I can’t help but marvel at the Pilgrim’s gratitude in such adverse conditions. They had nothing but hope to sustain them in the bitter cold. They were grateful for the icy brooks and the meager cornfields. They were filled with gratitude for the sunshine.

Many in America have suffered great loss from the hurricanes, from the stock market and from skyrocketing prices. It is easy to see how sorrow could overtake them in their destitute circumstances, but those who have made friends with God and trust him, have fallen to their knees to thank Him for His tender mercies. They say, “At least we have each other.” “At least we were not swept away in the hurricane.” They ask themselves, “What is God trying to teach me?” They know instinctively that God is in charge and He will bring them out of the adversity with greater appreciation and knowledge. He will match their struggle with His matchless love.

My heart goes out to those who don’t know God. As they stand in the shambles of their hopes and dreams, they have no hope. They have nowhere to turn for relief and comfort. They too may say, “At least we have each other,” but the darkness of sorrow and bitterness must be unbearable. I weep for them, for I know the inexpressible joy that comes from knowing God is there and will help me through the trial.

All people, no matter who they are, will eventually pass through Job-like trials. Job of the Old Testament, though extremely prosperous, lost everything he owned in one day. Upon hearing the news, “. . . Job arose, and rent his mantle, and shaved his head, and fell down upon the ground, and worshipped, And said, Naked came I out of my mother’s womb, and naked shall I return thither: the Lord gave, and the Lord hath taken away; blessed be the name of the Lord. In all this Job sinned not, nor charged God foolishly.”(Job 1:20-22)


Did Job continue to suffer? Yes. Job was stricken with terrible disease and boils. His trials were unbearable without the help of God, but he came through it knowing that God loved him. “... the Lord gave Job twice as much as he had before. So the Lord blessed the latter end of Job more than his beginning...”(Job 42:10,12)

My husband, Reg, passed through a Job experience when he lost his first wife to cancer. Everything was going well in their lives, business was good, his children were growing up with Christian values and they were happy. She found out that she was pregnant with her sixth child. What a joy! Six months into the pregnancy she was diagnosed with lung cancer. What? She had never smoked. What a slap in the face!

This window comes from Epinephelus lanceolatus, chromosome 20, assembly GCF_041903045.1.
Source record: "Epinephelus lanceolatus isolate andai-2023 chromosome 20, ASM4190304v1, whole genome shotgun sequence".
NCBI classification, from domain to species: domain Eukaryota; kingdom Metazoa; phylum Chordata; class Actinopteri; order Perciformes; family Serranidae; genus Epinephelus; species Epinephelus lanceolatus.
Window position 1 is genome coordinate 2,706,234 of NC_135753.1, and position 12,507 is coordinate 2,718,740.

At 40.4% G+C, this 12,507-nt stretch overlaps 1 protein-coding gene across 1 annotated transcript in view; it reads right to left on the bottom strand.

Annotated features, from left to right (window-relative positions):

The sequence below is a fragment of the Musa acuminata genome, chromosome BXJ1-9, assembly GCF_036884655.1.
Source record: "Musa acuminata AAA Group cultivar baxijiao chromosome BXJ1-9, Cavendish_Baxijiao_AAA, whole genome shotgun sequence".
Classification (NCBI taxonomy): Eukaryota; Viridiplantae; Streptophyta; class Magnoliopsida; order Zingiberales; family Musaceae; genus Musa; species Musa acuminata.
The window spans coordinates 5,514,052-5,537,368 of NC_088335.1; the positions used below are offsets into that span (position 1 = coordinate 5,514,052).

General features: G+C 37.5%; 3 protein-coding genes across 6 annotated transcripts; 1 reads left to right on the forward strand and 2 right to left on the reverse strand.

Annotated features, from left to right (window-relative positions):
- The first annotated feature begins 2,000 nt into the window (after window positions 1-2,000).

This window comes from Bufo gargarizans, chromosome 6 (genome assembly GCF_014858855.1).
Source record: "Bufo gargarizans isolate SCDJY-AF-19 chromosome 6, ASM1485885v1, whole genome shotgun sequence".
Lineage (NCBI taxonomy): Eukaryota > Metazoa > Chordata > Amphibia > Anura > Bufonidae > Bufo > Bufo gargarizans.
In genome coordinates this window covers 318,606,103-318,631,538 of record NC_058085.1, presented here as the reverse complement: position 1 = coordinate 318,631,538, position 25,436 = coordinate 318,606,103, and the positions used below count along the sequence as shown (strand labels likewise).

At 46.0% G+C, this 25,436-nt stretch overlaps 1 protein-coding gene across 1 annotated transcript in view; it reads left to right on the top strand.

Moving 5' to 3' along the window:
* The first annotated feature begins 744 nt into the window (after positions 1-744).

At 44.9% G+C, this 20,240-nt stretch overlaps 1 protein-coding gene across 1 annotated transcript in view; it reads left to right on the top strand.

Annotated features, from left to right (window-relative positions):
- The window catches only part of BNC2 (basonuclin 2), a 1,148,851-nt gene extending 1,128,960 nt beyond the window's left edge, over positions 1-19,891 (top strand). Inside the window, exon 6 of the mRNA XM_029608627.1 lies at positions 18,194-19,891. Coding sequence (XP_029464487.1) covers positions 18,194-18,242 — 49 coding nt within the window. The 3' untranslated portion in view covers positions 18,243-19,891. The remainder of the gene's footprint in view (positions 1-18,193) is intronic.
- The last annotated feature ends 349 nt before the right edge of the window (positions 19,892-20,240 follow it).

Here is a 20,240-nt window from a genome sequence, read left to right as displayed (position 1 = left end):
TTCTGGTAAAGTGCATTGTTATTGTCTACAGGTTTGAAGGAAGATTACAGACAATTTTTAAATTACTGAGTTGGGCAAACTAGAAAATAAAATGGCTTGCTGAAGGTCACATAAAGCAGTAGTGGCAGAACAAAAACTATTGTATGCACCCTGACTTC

What was God thinking! Though they prayed, events went from bad to worse. The business went under, and come to find out the man who was supposed to be paying the insurance had not done his job. Here Reg was with five children, a pregnant wife with cancer and no insurance! They still prayed. God’s answers cannot always be yes. The doctors took the baby cesarean, and eventually Reg’s lovely wife, Mary, passed away leaving him with six children, massive doctor bills and no business.

The Lord’s tender mercies were over that family. The community of Wickenburg, where they lived, had fundraisers. Ladies took turns caring for the baby and the children. Reg found a job and began to work for wages. The hospital bills flooded in, but miracles began to happen.

Today Reg has twelve children instead of six. He has another wife, and has a beautiful house and he is prospering beyond measure. The Lord prospered him. The hospital wrote off much of his debt, and a Catholic charity wrote off the rest. Do you think the Lord had a hand in Reg’s Job-experience? Yes! Modern day Jobs do exist and if they are faithful and trust in the Lord, he will give all that was taken away and more.

The Lord was merciful to the Pilgrims in their time of adversity. It was not fun, nor was it an experience they wanted to repeat, but none of us could say the Pilgrim experience was not worth it. Look at the glories of the America they started on that lonely windswept coastline. PD